by Mac Entee
Widely regarded as one of the most gifted musicians of her generation, Sharon Shannon was born in the Village of Ruan near Corrofin in Co Clare. Her parents IJ and Mary were set dancers and the four children all play music: Sharon accordeon and fiddle, Mary (Bumblebees) banjo, Majella fiddle and Garry, flute player with the Kilfenora Ceili Band*. Sharon started like so many on the tin whistle, but by ten she was playing the accordeon. She also plays the fiddle and melodeon.
Through her father’s involvement with horses she became a keen showjumper, but the lure of playing music was probably the main reason she dropped out of competitive showjumping at 16. She had been a pupil of Ennis fiddle player and teacher Frank Custy who emphasised the enjoyment of the music rather than training for competitions. “She had a great natural talent, but she also worked hard – very hard – at her playing …,” he told author PJ Curtis. “From the moment I first heard her I knew she had the golden touch.”
At 14, as a member of the group Disert Tola, made up of Dublin and Clare Musicians, she performed in the United States. Soon she was travelling over to Doolin, at that time an out-of-the-way watering hole and incubator for young musicians such as John Williams, Davy Spillane, Mary Custy, Owen O’Neill and many more.
A short spell at University College, Cork, failed to capture her interest and instead she used her time to teach herself the fiddle. She cites fiddle playing as a major influence on her own accordeon style and constantly expresses admiration for the playing of Tommy Peoples. Success was beckoning. She played music in Jim Sheridan’s touring production of Brendan Behan’s The Hostage with the Druid Theatre Company. In 1989 Johnny Ringo McDonagh, who had left De Danann, formed the Galway-based Arcady which included Sharon Shannon, Frances Black, Sean Keane and Cathal Hayden. They recorded an unreleased album. It was while playing with Arcady at a gig in Dublin that Mike Scott of The Waterboys was captivated by Sharon’s playing. Based then in Spiddal, Co Galway, The Waterboys, (who were at that time were on the crest of international success) asked her to join them on their upcoming tour. “I suppose I realised something was happening when I was asked to join the Waterboys. They were a successful international act, so being asked by them to go on tour was a big thing looking back,” she said in 2010. Their international performances, including the Glastonbury Festival, gave her first-hand experience of huge audiences.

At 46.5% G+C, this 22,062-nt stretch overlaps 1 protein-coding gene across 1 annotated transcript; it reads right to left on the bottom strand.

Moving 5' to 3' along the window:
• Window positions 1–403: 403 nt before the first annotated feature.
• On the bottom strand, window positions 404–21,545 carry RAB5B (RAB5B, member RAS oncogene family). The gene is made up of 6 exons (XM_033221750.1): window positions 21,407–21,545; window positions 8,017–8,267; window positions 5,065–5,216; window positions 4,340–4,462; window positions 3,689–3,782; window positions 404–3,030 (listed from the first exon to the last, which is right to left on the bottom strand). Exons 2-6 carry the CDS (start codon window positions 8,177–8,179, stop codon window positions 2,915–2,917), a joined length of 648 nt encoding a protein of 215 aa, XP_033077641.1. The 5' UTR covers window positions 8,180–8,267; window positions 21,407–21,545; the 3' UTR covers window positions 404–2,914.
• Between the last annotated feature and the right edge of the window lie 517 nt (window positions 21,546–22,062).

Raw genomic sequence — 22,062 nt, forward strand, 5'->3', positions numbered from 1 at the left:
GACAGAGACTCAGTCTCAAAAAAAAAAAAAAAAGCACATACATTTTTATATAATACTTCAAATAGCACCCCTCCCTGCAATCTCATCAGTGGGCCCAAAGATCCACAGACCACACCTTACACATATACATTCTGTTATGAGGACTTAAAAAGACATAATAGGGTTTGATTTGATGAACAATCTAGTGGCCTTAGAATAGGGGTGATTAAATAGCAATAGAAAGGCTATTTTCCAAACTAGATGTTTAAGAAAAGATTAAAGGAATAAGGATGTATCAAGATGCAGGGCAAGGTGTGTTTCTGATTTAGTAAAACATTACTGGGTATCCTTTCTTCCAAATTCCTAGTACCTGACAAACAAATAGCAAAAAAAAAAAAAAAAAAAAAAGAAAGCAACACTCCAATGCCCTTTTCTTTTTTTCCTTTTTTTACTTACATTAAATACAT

It was around this time also that she set about recording her first album. Released in 1991, it was recorded over three days in Winkles Hotel in Kinvara, south Galway. In terms of a first record, it was studded with top musicians Donal Lunny, Mike Scott and Steve Wickham of The Waterboys, Adam Clayton of U2 and Liam O Maonlai. Regarded as a landmark album in traditional music, Sharon Shannon, included Cajun, French-Canadian and Portuguese tunes and was a chart success on its release.
In 1992 she joined up with Eleanor McEvoy, Dolores Keane, Maura O’Connell and Mary and Frances Black to record the hugely successful album A Woman’s Heart, which became at the time the biggest selling Irish album ever.
Her career also took off on the festival circuit in the United States and Europe where she performed open air concerts with her band which included Trevor Hutchenson on bass and Gary O’Beirne on guitar.
To crown a remarkable year, towards the end of 1992 Ireland’s most popular TV host Gay Byrne dedicated an entire Late Late Show to her, a privilege extended to few other traditional acts, namely The Chieftains, The Dubliners and Christy Moore. As a top line musician in Ireland, she had arrived and was to perform at the White House.